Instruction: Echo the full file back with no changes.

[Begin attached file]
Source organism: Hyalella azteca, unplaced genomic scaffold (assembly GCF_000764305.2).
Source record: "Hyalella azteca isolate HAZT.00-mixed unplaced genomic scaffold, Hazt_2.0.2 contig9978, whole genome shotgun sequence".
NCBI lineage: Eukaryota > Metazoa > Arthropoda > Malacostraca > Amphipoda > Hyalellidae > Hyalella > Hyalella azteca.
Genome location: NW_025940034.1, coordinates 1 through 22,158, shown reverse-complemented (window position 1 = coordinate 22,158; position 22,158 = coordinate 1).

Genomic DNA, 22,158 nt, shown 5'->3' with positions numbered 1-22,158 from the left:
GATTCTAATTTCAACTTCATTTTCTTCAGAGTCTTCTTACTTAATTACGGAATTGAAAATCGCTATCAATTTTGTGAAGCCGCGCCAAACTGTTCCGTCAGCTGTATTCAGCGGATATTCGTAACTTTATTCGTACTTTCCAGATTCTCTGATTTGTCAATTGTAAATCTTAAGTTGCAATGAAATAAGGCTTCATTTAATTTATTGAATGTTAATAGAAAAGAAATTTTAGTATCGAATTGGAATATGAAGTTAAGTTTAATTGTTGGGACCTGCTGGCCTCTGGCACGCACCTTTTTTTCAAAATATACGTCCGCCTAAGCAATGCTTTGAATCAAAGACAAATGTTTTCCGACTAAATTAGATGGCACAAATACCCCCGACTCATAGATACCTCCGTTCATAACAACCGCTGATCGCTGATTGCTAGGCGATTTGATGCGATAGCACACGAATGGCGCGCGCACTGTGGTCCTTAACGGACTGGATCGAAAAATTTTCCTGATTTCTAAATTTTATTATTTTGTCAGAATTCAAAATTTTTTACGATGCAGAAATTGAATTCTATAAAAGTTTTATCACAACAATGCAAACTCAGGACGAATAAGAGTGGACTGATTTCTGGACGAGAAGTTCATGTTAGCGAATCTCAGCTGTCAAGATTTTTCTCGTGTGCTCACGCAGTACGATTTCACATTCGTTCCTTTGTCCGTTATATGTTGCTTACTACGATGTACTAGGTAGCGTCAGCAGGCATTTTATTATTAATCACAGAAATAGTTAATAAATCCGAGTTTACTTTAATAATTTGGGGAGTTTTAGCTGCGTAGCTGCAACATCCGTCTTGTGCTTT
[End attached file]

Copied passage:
Source organism: Hyalella azteca, unplaced genomic scaffold (assembly GCF_000764305.2).
Source record: "Hyalella azteca isolate HAZT.00-mixed unplaced genomic scaffold, Hazt_2.0.2 contig9978, whole genome shotgun sequence".
NCBI lineage: Eukaryota > Metazoa > Arthropoda > Malacostraca > Amphipoda > Hyalellidae > Hyalella > Hyalella azteca.
Genome location: NW_025940034.1, coordinates 1 through 22,158, shown reverse-complemented (window position 1 = coordinate 22,158; position 22,158 = coordinate 1).

Genomic DNA, 22,158 nt, shown 5'->3' with positions numbered 1-22,158 from the left:
GATTCTAATTTCAACTTCATTTTCTTCAGAGTCTTCTTACTTAATTACGGAATTGAAAATCGCTATCAATTTTGTGAAGCCGCGCCAAACTGTTCCGTCAGCTGTATTCAGCGGATATTCGTAACTTTATTCGTACTTTCCAGATTCTCTGATTTGTCAATTGTAAATCTTAAGTTGCAATGAAATAAGGCTTCATTTAATTTATTGAATGTTAATAGAAAAGAAATTTTAGTATCGAATTGGAATATGAAGTTAAGTTTAATTGTTGGGACCTGCTGGCCTCTGGCACGCACCTTTTTTTCAAAATATACGTCCGCCTAAGCAATGCTTTGAATCAAAGACAAATGTTTTCCGACTAAATTAGATGGCACAAATACCCCCGACTCATAGATACCTCCGTTCATAACAACCGCTGATCGCTGATTGCTAGGCGATTTGATGCGATAGCACACGAATGGCGCGCGCACTGTGGTCCTTAACGGACTGGATCGAAAAATTTTCCTGATTTCTAAATTTTATTATTTTGTCAGAATTCAAAATTTTTTACGATGCAGAAATTGAATTCTATAAAAGTTTTATCACAACAATGCAAACTCAGGACGAATAAGAGTGGACTGATTTCTGGACGAGAAGTTCATGTTAGCGAATCTCAGCTGTCAAGATTTTTCTCGTGTGCTCACGCAGTACGATTTCACATTCGTTCCTTTGTCCGTTATATGTTGCTTACTACGATGTACTAGGTAGCGTCAGCAGGCATTTTATTATTAATCACAGAAATAGTTAATAAATCCGAGTTTACTTTAATAATTTGGGGAGTTTTAGCTGCGTAGCTGCAACATCCGTCTTGTGCTTT